surpluses. It is the amount owed to lenders by the federal government.

 

Deficits are nothing new. The United States began its history with a national debt. The

 

Revolutionary War was financed by printing money?before there was a government

 

with taxing power. One of the major problems facing the first Congress in 1789 was the

 

retirement of $79 million in national debt, about two thirds of it from the Revolutionary

 

War. By the second term of President Andrew Jackson in the 1830s, the entire debt had

 

been repaid (Wright, 2008).

 

The U.S. government ran budget surpluses for much of the 19th century. However, both

 

the Union and the Confederacy ran large deficits to finance the Civil War. Except for periods during the Civil War and World War I, federal budget deficits were quite small before

 

the 1930s. In 1929, just before the Great Depression, the national debt stood at $16.9 billion, or about 16% of gross domestic product (GDP). Comparing the size of the debt to the

 

size of the economy by using the percentage of GDP is more meaningful than just looking at the absolute value of the debt because the capacity to repay the debt grows as the

 

economy grows.

 

Three years into the Great Depression (1932), the federal budget had become unbalanced

 

by a sharp drop in output, employment, and the price level. Both Herbert Hoover and

 

Franklin Roosevelt ran for president in that year on a campaign promise to balance the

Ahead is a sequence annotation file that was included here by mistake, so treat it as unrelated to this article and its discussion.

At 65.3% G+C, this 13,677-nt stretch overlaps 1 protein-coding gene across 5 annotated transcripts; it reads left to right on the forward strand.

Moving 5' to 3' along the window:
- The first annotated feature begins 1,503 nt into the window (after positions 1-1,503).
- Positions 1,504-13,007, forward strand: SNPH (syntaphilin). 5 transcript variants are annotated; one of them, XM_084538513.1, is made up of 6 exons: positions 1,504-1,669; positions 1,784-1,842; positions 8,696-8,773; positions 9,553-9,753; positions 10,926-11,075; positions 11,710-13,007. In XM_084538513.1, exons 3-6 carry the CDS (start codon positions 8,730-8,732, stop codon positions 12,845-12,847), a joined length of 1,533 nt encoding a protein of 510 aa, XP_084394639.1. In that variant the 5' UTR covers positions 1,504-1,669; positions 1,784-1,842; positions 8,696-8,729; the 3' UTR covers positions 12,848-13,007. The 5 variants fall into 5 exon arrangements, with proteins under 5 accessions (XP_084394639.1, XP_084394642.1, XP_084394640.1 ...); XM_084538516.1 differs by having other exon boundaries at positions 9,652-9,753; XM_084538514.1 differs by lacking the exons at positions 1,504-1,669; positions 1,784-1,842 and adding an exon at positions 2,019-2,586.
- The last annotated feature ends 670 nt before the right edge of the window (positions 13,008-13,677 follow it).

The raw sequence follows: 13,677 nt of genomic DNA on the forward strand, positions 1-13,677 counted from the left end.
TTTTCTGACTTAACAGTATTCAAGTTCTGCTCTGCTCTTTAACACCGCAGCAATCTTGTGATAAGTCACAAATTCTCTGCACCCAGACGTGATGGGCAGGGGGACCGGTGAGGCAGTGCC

budget. By 1939, at the outbreak of World War II, the national debt had nearly tripled to

 

$48.2 billion, or 55% of GDP. World War II brought a large increase in output but an even

 

larger increase in government borrowing. At the end of the war, the national debt stood at

 

$260.1 billion, or 122% of GDP. The debt was reduced slightly in the next few years. Then

 

it began to grow very slowly, much more slowly than GDP. Deficit Growth, 1970?2010

 

In the 1970s, the debt grew rapidly along with nominal GDP, so the ratio of debt to GDP

 

was relatively stable. By 1980, the national debt held by the public stood at $908.5 billion,

 

but had fallen to 34% of GDP. The 1980s saw a rapid rise in both the national debt and

 

GDP. Between 1980 and 1993, the size of the national debt tripled, from less than $1 trillion

 

to more than $4 trillion, or 72% of GDP. The estimated 2010 debt held by the public was

 

$9.3 trillion, or 64% of GDP?the highest ratio since just after World War II.

 

Table 10.1 shows the budget deficit since 1977. Figure 10.1 plots the national debt relative